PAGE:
What is an Abusive Relationship?

Pretty young woman seated on floor with depressed expression. White background.Abusive relationships are not limited to children and lower income adults.  Relationships that are rooted in abuse are more common than one might think. They are in places where no one would even think to look.  There are signs, but if you are not expecting any signs of abuse to be there, you will miss all the warning signs and red flags.

There are also different forms of abuse.  There is physical abuse, where a stronger person hurts a weaker person.  There is psychological abuse which cause fear, negative self-image, and feelings of helplessness.  All forms of abuse are rooted in the need to control another person.  Control is the ultimate outcome.

Forms of physical abuse include, but are not limited to;

  • Invading body space and standing over the other person in a threatening manner.
  • ‘Mock’ physical abuse, such as raising a hand as if to strike, ‘just missing’ and sudden movements.
  • ‘Accidentally’ causing distress or harm by way of touching, pushing, bumping and tripping.
  • Aggressively and directly harming by way of punching, gripping, cutting and burning.

Forms of weakened resistance that will lead to psychological abuse include, but are not limited to;

  • Nit-picking, criticizing them for every little thing.
  • Exhausting demands that require long hours of work.
  • Criticizing the person’s character, indicating they are wholly incompetent.
  • Guilt trips, blaming them for things which go wrong.
  • Random acts of violence that leave the abused person constantly in uncertainty and fear.
  • Occasional acts of kindness that prove they are ‘not all bad’.
  • Threatening to throw them (and the children) out on the streets.
  • Repeatedly dragging up ‘things done wrong’ in the past.
  • Saying that if the abuser leaves the person will be devastated, lose their job or otherwise harmed.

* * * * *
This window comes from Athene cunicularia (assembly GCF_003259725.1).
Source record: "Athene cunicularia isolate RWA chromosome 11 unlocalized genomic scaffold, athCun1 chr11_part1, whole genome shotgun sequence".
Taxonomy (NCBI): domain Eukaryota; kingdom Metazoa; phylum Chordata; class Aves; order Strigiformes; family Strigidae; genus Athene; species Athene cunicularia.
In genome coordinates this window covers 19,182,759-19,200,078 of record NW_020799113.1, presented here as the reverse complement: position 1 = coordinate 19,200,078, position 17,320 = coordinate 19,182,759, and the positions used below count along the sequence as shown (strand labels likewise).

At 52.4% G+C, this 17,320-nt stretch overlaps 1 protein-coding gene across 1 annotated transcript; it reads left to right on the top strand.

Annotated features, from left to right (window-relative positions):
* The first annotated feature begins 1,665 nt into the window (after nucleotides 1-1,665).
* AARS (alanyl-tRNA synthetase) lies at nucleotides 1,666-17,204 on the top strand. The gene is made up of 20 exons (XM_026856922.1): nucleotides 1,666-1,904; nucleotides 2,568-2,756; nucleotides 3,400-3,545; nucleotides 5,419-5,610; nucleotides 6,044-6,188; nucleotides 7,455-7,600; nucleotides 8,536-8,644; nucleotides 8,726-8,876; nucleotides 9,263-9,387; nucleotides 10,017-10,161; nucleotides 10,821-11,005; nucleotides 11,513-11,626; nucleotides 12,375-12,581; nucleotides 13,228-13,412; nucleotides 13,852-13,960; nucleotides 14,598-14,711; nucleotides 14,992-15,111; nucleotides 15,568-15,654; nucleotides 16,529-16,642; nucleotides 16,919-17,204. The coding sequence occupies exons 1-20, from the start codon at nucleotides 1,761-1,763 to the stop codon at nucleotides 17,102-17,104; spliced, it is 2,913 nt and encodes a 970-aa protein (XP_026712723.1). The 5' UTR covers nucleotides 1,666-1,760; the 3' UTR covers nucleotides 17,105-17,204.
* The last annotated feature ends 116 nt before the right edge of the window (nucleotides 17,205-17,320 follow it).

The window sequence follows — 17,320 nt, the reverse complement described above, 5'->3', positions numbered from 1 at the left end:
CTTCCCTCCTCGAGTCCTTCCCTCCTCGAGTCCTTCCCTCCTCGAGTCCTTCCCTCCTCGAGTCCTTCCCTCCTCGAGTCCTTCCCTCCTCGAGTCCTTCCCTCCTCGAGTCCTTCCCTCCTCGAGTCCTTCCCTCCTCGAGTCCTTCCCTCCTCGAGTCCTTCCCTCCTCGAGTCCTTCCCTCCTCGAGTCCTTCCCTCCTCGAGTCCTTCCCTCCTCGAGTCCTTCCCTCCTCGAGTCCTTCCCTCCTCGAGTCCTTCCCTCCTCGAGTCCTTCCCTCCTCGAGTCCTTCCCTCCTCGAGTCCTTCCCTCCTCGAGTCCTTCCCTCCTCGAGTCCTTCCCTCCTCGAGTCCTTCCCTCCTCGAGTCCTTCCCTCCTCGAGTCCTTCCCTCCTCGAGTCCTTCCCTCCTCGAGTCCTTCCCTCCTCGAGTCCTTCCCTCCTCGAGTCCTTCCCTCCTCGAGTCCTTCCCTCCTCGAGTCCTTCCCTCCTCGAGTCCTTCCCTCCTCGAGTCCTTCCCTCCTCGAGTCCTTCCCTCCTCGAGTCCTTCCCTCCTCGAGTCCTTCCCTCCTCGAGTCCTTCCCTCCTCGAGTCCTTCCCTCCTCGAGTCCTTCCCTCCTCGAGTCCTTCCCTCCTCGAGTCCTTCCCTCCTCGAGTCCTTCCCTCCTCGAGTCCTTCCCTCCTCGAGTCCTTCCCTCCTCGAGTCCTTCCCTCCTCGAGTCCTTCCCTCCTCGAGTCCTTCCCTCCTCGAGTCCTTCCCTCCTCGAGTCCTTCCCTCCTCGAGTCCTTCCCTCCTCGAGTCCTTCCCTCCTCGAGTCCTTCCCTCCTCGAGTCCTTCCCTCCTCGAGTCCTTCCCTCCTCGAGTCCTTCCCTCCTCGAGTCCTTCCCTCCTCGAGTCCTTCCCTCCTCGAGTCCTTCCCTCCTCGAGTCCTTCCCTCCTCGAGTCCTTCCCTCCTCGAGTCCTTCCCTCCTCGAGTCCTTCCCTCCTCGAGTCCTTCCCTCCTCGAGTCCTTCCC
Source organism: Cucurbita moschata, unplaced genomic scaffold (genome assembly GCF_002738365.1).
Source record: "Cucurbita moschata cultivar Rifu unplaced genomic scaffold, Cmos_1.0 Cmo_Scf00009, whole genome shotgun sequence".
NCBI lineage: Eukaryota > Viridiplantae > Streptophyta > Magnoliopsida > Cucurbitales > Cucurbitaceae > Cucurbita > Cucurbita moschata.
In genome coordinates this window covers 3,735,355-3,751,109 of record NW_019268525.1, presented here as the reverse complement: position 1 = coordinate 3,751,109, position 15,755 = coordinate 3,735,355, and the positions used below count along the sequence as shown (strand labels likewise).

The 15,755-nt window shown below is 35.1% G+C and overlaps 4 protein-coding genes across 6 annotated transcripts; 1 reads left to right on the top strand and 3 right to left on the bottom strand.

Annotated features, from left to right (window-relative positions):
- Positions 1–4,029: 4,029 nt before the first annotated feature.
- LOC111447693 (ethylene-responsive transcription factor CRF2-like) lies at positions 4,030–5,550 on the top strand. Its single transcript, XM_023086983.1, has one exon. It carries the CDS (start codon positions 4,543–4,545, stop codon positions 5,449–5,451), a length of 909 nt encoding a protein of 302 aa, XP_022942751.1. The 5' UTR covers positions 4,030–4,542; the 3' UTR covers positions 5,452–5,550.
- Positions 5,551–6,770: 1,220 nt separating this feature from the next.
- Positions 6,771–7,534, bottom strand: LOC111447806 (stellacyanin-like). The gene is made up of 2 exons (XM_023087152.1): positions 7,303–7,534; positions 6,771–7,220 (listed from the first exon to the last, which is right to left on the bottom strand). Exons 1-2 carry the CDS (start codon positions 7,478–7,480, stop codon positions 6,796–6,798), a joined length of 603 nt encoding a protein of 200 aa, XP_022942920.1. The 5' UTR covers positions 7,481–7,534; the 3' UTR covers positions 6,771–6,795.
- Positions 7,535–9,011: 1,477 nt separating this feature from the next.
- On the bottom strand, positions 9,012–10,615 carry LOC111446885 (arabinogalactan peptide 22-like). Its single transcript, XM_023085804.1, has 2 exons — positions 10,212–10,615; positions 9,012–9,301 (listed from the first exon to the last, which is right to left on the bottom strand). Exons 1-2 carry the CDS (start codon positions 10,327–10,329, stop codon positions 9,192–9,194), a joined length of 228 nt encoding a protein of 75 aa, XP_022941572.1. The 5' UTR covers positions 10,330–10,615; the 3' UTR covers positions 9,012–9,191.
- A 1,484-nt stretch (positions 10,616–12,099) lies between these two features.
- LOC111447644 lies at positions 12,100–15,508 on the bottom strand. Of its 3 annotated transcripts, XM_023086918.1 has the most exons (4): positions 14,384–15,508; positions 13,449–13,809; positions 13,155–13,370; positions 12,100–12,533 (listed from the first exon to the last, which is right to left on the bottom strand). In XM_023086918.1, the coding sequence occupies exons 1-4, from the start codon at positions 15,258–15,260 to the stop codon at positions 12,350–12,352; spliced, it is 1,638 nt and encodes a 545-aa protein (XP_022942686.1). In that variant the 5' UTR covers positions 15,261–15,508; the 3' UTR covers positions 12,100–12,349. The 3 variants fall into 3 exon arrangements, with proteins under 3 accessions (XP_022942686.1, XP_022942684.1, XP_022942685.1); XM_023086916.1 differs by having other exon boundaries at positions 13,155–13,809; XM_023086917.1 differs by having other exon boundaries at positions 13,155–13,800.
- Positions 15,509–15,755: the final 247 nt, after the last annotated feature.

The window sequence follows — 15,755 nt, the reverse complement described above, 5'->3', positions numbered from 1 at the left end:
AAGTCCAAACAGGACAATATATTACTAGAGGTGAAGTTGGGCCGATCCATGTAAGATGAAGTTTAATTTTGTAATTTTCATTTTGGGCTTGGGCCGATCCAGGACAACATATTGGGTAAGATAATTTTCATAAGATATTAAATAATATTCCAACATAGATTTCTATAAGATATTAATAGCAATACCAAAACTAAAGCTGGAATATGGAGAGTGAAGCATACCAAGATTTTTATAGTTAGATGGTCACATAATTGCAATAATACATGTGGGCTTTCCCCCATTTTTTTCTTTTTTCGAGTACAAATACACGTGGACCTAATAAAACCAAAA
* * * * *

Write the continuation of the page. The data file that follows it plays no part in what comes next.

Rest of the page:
• Threatening extreme acts if the abused leaves (and blaming them for it), such as ‘suing for everything’, killing the abuser or committing suicide themselves.

The weakened person falls into a position of learned helplessness where they see no hope of change and no opportunity to leave.


Forms of psychological abuse include, but are not limited to;

  • Criticizing actions and decisions.
  • Telling them they are stupid and lack intelligence.
  • Telling them they are unattractive.
  • Calling them names, comparing them with people in low social positions.
  • Criticizing them in front of others.

The first thing you need to do if you suspect that you are in an abusive situation is to educate yourself on what abuse really means and what it looks like.  Look at the types and examples that I provided in the beginning of this blog and if you feel that any of them relate to you, then you need to research it further.  Keep in mind that if you are in an abusive situation, it is not your fault.  The abuser is at fault.  You have done nothing to deserve any form of abuse, even if you have made terrible mistakes.

The second thing you need to do is to find a safe place to stay if you are in physical danger.  Women’s shelters are an excellent place to start.  Your friends and family are another source of safety.  Get somewhere safe and rest.  You will need time to heal.

The third thing to do is to figure out how to rebuild your life.  See a therapist or join a support group.  Support groups are a wealth of information and will be able to provide resources you may not have known about.

The fourth thing you need to do is to try to understand why you were abused, from the abuser’s point of view.  I know this sounds strange, but sometimes, empathy gives you a deeper understanding as to why that person was like that and it will give you a sense of peace.  Once you are truly able to understand that the abuse you received had nothing to do with you, you will be able to easily forgive and move on.

Abuse, in any form, is unacceptable.  You have a right to stand up to it and fight back.  You are a person and you matter.